US Missile Defense Test Fails As N. Korea Plans Parade With Hundreds of Ballistic Missiles
The North Koreans reportedly hope to scare the United States into backing down from possible plans for a preventive strike.
The U.S. military’s latest test of its Standard Missile 3 Block IIA ballistic missile interceptor has reportedly failed. So far, it’s unclear what happened, and the weapon is still in development, but it does come amid months of escalating tensions between the United States and North Korea and reports that authorities in Pyongyang are planning a parade with hundreds of ballistic missiles, likely in no small part to dissuade the U.S. government from considering a limited "bloody nose" strike.
CNN was first to report the apparent failure on Jan. 31, 2018. The test launch would be the fifth for the weapon, commonly referred to as the SM-3 Block IIA, and the third in which it attempted to actually intercept another missile. The last such experiment, which occurred in June 2017, also failed, but this was because a U.S. Navy sailor accidentally triggered the missile’s self-destruct function. Another SM-3 Block IIA had successfully knocked down a target for the first time four months earlier. The U.S. military plans to eventually add the weapons to the Navy’s Arleigh Burke-class destroyers and install them at fixed Aegis Ashore sites in Europe. Japan is a major partner in the program and plans to equip its own warships with the weapon and establish land-based Aegis Ashore facilities within its territory.
“The Missile Defense Agency and U.S. Navy sailors manning the Aegis Ashore Missile Defense Test Complex (AAMDTC) conducted a live-fire missile flight test using a Standard-Missile (SM)-3 Block IIA missile launched from the Pacific Missile Range Facility, Kauai, Hawaii, Wednesday morning,” Mark Wright, a spokesperson for the U.S. Missile Defense Agency (MDA), told CNN. The organization has so far refused to confirm or deny reports that the test was unsuccessful.
According to CNN, this was a deliberate decision made specifically in light of heightened tensions with North Korea. The U.S. military plans for the SM-3 Block IIA to be a critical part of its overall ballistic missile defense shield, which is primarily focused on defeating threats from smaller opponents, such as North Korea and Iran. The United States says its systems are not intended to negate the strategic deterrent capabilities of potential near-peer opponents, such as Russia or China.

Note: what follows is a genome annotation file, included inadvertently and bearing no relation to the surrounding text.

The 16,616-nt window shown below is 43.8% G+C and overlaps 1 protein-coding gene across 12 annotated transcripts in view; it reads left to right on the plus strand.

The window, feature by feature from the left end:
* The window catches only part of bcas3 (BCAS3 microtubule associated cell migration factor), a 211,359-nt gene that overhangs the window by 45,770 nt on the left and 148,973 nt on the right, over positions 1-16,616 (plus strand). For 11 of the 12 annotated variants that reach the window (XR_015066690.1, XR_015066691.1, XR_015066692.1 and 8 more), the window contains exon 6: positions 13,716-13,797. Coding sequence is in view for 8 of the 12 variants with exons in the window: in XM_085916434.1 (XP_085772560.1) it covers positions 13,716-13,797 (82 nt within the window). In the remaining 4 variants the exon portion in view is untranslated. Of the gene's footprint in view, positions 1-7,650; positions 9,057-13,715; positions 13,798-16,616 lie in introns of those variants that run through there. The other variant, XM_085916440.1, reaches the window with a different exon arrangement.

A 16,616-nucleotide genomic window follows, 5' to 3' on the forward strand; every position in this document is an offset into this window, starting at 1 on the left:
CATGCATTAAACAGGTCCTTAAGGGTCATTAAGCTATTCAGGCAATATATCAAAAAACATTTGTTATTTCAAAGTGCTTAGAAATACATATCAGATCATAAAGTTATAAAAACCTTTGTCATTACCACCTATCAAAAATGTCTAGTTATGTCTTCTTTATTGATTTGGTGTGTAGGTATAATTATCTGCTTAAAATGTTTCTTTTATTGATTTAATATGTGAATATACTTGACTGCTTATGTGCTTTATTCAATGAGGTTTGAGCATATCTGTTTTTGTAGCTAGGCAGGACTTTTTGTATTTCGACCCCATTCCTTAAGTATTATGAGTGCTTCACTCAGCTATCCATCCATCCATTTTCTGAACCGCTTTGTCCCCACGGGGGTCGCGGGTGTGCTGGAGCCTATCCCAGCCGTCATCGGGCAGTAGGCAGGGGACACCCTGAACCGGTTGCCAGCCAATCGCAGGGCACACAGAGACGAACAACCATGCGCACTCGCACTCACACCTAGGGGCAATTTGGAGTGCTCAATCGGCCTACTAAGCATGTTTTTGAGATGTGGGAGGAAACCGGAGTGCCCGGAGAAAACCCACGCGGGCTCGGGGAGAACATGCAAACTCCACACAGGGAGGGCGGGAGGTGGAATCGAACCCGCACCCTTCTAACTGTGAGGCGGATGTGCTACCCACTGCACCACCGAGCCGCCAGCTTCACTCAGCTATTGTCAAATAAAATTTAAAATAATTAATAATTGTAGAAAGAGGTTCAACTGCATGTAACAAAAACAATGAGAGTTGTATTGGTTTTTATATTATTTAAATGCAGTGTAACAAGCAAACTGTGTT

Though MDA only expected earlier versions of the SM-3 to take on medium- and intermediate-range ballistic missiles, the Block IIA missile could eventually provide another, if more limited defensive option against higher- and faster-flying ICBMs in certain circusmstances. The War Zone has previously examined the missiles capabilities and potential limitations in depth here.
Missile defense is a complicated endeavor overall and failures are not uncommon. Whether they're successful or not, these test launches are necessary in order to gather important data to further improve the weapon.
The development of SM-3 Block IIA has taken on new significance in light of the rapid progress North Korea has made in its ballistic missile program, specifically the development of intercontinental ballistic missiles (ICBM). In November 2017, the North Koreans revealed their Hwasong-15 ICBM, which could potential carry a nuclear warhead to any point in the continental United States.
So it’s not necessarily surprising that MDA might be disinclined to report another failure, regardless of the cause, which it might not even fully understand yet. Japan could also be concerned about what message publicly announcing even the basic details surrounding the failure might send to North Korea or other potential adversaries, too.